Who is Hays Travel, the company saving 2,500 Thomas Cook staff?

Linsey McNeill
Hays has already recruited more than 1,200 ex-Thomas Cook staff - AFP

A family-run Sunderland-based travel agent is about to become a major household name after it bought the entire retail network of the collapsed travel firm Thomas Cook.

Hays Travel acquired all 555 stores direct from the liquidators at 11.53pm on Tuesday evening. By Friday morning, it had already re-opened several, mainly in the northeast, Yorkshire, Northern Ireland and Wales.

In the coming days, Hays Travel has promised to re-open every one of the Thomas Cook stores and says it has all but promised jobs to the defunct firm’s 2,500 retail staff. More than 1,200 ex-Thomas Cook staff have already been recruited.

Within days it will start renaming and repainting Thomas Cook’s stores in the Hays Travel blue and yellow signage, which will become a familiar site in virtually every major town and city across the country.

So who are Hays Travel? In fact, even prior to the purchase of the Thomas Cook stores, the company, which is owned by husband and wife John Hays, aged 70, and 65-year-old Irene, was the UK’s biggest independent travel agent with 190 shops, employing around 1,700 people and turning over more than £1 billion a year.

In addition to the stores, it has a network of around 240 travel agents who work from home, selling holidays from their laptops. It also owns Hays Travel Independence Group, a consortium of independent travel agents which trade under their own names but benefit from Hays’s buying power.

Founded by John from the back of his mum’s children’s clothes shop in Seaham, County Durham, in 1980, Hays Travel steadily expanded across the northeast, adding one shop a year until 1987.

In 1990, Hays opened a call centre, and five years later it set up a consortium of independent agents to further expand the Hays Travel brand.

Still largely based in the northeast, it saw an opportunity to expand into the southwest of England in 2013 through the acquisition of the region’s largest independent travel agency, Bath Travel, which more than doubled its number of shops from 43 to 103 overnight.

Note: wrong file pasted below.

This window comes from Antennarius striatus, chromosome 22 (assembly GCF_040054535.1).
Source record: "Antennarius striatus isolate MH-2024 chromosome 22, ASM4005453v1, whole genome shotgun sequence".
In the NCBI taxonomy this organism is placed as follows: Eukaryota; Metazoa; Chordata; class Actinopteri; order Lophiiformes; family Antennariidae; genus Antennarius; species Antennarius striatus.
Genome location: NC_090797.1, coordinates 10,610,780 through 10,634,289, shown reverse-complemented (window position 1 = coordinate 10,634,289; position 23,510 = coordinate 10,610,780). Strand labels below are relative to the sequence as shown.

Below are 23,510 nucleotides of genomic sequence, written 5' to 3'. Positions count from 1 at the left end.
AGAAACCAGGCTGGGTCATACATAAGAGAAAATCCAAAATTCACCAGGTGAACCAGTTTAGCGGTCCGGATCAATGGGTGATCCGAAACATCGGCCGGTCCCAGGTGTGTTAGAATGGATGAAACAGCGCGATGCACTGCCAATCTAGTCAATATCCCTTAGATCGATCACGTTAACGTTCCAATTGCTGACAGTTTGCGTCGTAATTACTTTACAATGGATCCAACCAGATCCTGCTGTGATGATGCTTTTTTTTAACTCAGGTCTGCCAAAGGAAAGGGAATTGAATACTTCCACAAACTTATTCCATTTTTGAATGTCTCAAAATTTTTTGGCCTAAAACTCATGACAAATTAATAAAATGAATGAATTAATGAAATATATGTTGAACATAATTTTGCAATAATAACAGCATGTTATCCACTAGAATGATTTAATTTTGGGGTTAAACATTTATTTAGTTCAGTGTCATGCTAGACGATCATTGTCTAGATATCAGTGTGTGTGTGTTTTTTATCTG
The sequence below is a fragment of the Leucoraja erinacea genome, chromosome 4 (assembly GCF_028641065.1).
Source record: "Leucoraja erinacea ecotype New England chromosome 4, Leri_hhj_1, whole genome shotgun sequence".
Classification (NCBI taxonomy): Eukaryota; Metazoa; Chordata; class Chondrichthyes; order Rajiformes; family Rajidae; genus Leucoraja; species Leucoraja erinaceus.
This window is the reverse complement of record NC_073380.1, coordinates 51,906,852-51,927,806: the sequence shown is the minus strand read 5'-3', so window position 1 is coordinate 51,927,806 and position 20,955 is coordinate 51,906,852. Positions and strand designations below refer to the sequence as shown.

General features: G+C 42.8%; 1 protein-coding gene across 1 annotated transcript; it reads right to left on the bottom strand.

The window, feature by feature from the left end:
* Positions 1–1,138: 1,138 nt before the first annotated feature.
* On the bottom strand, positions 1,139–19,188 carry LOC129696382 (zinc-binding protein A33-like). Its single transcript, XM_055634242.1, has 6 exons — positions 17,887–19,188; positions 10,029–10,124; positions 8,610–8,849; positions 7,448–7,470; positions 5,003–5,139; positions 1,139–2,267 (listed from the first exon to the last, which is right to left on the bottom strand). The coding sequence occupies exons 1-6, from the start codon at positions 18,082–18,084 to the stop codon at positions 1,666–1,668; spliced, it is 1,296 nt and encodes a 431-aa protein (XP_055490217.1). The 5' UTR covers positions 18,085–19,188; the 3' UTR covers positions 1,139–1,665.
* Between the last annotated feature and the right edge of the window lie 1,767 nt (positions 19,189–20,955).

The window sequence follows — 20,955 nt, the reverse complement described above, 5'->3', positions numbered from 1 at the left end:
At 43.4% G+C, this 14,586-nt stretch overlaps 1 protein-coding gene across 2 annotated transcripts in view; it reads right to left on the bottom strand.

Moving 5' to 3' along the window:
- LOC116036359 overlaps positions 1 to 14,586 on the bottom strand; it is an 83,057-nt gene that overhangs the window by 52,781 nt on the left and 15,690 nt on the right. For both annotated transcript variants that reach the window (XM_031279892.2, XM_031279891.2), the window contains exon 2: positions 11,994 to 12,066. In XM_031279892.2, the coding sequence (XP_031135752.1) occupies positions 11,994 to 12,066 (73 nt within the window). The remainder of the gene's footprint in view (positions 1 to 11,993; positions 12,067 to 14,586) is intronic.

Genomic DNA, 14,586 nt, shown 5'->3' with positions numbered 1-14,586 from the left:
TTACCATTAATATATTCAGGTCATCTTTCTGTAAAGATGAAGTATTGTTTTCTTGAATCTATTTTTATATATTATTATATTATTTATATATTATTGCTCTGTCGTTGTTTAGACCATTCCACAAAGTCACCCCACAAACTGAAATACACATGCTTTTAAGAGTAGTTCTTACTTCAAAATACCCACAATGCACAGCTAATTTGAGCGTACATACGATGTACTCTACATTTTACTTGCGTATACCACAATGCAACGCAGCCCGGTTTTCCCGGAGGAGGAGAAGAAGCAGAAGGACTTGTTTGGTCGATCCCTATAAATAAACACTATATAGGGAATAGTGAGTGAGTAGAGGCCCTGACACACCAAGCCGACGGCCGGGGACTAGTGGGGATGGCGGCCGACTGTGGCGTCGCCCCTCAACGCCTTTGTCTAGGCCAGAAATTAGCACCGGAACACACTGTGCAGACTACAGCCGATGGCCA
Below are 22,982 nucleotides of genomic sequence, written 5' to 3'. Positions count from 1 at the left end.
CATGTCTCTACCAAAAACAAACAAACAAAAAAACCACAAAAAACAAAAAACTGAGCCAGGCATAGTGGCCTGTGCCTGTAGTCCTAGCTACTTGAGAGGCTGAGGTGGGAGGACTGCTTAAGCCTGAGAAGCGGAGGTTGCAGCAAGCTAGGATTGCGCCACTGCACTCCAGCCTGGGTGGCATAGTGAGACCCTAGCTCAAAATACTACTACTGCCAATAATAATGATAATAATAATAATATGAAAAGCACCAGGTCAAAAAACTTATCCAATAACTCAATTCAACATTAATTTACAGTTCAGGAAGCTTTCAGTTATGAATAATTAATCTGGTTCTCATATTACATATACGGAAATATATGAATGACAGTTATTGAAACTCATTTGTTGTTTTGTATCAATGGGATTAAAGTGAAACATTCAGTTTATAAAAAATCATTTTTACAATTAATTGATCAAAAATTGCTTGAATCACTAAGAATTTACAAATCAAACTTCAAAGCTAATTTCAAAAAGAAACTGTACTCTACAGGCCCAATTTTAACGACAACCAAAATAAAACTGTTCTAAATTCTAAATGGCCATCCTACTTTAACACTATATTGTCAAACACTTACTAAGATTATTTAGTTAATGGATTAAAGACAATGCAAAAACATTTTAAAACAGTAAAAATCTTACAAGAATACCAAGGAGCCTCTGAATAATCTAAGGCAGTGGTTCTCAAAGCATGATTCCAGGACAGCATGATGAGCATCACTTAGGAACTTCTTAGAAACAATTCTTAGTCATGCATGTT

Former Thomas Cook staff protesting in London earlier this month Credit: Getty

Crucially, the acquisition of the more upmarket Bath Travel also gave Hays a foothold in the lucrative and expanding cruise market. Today it sells a wide range of holidays, flights and cruises, both via its website haystravel.co.uk, its stores and via its homeworkers.

Still owned by the Hays family, the company – unlike Thomas Cook – isn’t affiliated to any particular tour operator and so the re-opened shops are likely to offer a greater choice of packages. John Hays said this week that the stores would sell "every accredited tour operator".

While John and Irene have been hailed as the saviours of Thomas Cook’s staff and loyal travel agency customers, it remains to be seen whether they will succeed in keeping all 550 Thomas Cook shops open.

Hays Travel has already paid the leases on all the shops until Christmas Eve as part of the deal with the liquidators, but as each one comes up for renewal, no doubt Hays will have to decide whether they’re worth keeping.

In some towns there is an overlap with existing Hays Travel stores and John Hays admitted that "like any business" they will have to evaluate each one. However, he said he was "quite optimistic".

"We are a successful business and because we are independent and we offer all tour operators, we are optimistic we will trade well," he said.

Nevertheless, Hays’s sudden high street expansion has raised some eyebrows in the travel industry, not least because one of the reasons given for Thomas Cook’s failure was its large number of shops, combined with the fact that more and more people are choosing to book online.

However, John said Hays Travel’s website drives customers into its stores, with at least seven customers a day turning up to book face to face with a travel agent after first browsing online.

Some of the Thomas Cook shops were losing money, but Hays insists it's going to try to turn these loss-makers around. It says that without the high overheads of Thomas Cook’s Peterborough office and its huge debt to fund (Hays didn’t borrow any money to buy the stores), it is in with a fighting chance.